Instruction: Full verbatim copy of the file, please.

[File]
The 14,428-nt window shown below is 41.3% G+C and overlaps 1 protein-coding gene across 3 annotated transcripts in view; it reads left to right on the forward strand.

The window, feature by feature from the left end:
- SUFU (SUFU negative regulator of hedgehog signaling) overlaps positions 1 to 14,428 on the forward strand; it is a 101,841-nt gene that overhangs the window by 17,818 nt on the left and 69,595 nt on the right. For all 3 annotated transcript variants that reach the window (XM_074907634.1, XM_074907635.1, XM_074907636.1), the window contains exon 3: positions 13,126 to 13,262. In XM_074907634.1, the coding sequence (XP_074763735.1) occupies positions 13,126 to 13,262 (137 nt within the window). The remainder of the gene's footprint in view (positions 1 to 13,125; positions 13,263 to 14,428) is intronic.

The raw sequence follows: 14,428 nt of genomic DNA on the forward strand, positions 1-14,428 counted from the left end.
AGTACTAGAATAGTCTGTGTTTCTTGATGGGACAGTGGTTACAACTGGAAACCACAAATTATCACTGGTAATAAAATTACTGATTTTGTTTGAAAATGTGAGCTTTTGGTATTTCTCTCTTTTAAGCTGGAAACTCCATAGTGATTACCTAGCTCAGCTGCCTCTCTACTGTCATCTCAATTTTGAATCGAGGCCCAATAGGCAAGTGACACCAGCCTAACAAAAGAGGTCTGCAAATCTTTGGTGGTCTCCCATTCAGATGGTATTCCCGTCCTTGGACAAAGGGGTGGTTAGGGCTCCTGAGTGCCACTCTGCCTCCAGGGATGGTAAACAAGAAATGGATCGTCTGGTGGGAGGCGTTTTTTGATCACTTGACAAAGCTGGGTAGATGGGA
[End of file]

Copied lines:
The 14,428-nt window shown below is 41.3% G+C and overlaps 1 protein-coding gene across 3 annotated transcripts in view; it reads left to right on the forward strand.

The window, feature by feature from the left end:
- SUFU (SUFU negative regulator of hedgehog signaling) overlaps positions 1 to 14,428 on the forward strand; it is a 101,841-nt gene that overhangs the window by 17,818 nt on the left and 69,595 nt on the right. For all 3 annotated transcript variants that reach the window (XM_074907634.1, XM_074907635.1, XM_074907636.1), the window contains exon 3: positions 13,126 to 13,262. In XM_074907634.1, the coding sequence (XP_074763735.1) occupies positions 13,126 to 13,262 (137 nt within the window). The remainder of the gene's footprint in view (positions 1 to 13,125; positions 13,263 to 14,428) is intronic.

The raw sequence follows: 14,428 nt of genomic DNA on the forward strand, positions 1-14,428 counted from the left end.
AGTACTAGAATAGTCTGTGTTTCTTGATGGGACAGTGGTTACAACTGGAAACCACAAATTATCACTGGTAATAAAATTACTGATTTTGTTTGAAAATGTGAGCTTTTGGTATTTCTCTCTTTTAAGCTGGAAACTCCATAGTGATTACCTAGCTCAGCTGCCTCTCTACTGTCATCTCAATTTTGAATCGAGGCCCAATAGGCAAGTGACACCAGCCTAACAAAAGAGGTCTGCAAATCTTTGGTGGTCTCCCATTCAGATGGTATTCCCGTCCTTGGACAAAGGGGTGGTTAGGGCTCCTGAGTGCCACTCTGCCTCCAGGGATGGTAAACAAGAAATGGATCGTCTGGTGGGAGGCGTTTTTTGATCACTTGACAAAGCTGGGTAGATGGGA